PLATTSMOUTH – A new subdivision is planned for rural Plattsmouth.
The Cass County Board of Commissioners on Tuesday approved the request of W3 Land Co. for a conditional use permit to sell four lots it owns at the southwest corner of 24th Street and Ashland Road for the construction of new homes.
The proposed subdivision has already been approved by the county’s Planning Board.
Each lot is three to four acres in size, said Ted Wehrbein, company spokesman.
“We have interest in all four lots,” Wehrbein said.
Each home would hook up with rural water, he added.
“It’s a good location,” Wehrbein said, adding that it’s only about 20 minutes from the Omaha metro area.
The lots will go on the market following the approval of the rural water district, which should occur, according to Mike Jensen, county zoning administrator.
“All parties are in agreement,” he said.
In other action, the board approved the cost for the county to take over the inspection of what’s known as fracture critical bridges.
These are bridges that if just one component fails, so would the entire bridge, according to Lenny Thorne, county highway superintendent.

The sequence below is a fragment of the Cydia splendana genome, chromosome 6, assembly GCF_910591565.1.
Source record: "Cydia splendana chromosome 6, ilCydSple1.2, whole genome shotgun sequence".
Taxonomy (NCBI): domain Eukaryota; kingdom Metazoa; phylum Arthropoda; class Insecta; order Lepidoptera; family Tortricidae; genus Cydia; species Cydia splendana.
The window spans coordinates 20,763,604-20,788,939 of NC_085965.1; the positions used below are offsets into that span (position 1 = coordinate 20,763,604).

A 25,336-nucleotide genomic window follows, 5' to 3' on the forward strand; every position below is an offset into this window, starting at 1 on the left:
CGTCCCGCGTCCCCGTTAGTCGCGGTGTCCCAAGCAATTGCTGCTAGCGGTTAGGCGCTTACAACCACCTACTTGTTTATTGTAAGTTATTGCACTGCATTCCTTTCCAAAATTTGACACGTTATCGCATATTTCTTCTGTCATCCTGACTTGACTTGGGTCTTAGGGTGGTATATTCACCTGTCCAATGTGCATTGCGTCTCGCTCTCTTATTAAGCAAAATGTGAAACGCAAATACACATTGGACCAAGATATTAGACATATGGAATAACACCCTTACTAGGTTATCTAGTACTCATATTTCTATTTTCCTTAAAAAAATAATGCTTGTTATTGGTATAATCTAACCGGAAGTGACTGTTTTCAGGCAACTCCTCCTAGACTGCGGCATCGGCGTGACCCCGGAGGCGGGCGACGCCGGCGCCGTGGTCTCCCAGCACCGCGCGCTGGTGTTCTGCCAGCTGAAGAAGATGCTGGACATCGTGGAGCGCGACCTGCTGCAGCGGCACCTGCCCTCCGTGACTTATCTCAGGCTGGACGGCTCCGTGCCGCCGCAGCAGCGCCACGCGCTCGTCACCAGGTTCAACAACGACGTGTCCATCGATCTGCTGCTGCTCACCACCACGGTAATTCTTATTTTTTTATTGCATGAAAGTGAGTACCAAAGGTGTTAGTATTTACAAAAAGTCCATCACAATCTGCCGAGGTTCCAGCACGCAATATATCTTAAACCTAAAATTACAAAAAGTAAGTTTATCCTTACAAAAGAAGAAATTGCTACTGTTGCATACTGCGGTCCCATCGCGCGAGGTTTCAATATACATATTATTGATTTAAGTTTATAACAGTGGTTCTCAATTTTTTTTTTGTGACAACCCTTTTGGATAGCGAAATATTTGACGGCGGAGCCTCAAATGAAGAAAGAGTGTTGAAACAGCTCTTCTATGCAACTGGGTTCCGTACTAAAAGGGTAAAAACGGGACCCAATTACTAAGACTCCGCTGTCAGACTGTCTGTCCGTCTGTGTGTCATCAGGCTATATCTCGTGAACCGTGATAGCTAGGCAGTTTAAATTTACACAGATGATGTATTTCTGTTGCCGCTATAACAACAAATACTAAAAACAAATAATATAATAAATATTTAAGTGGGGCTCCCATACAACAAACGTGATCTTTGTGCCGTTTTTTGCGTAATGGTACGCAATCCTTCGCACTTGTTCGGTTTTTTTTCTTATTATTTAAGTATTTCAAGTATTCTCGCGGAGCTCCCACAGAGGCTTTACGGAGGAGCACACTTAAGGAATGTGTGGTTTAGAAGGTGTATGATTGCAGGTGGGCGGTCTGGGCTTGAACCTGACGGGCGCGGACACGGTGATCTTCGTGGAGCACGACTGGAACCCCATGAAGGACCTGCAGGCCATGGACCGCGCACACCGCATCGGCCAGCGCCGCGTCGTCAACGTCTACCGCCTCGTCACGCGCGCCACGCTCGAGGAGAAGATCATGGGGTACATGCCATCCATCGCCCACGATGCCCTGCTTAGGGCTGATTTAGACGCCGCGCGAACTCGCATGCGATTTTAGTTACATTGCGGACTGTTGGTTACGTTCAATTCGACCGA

There are eight of these bridges in the county, including two near Nehawka and one near Mynard, he said.
Inspection of these bridges occurs every two years, he said. For several years now, following a bridge collapse in Minneapolis, Minn., the State of Nebraska did the inspection taking over from what counties long did.
But, now the state is passing that responsibility back to the counties.
“They don’t want to do it anymore,” Thorne told the commissioners.
Commissioner Jim Peterson said, “Another unfunded mandate.”
The board approved approximately $12,000 out of the county’s road budget to hire the firm of Mainelli Wagner and Associates to do the inspections, which should only take a month or so, Thorne said.
“It’s just switching responsibilities,” he said. “You got to do them (inspections).”
Eventually, he would like other bridges in those places, instead of dealing with fracture critical bridges, Thorne said.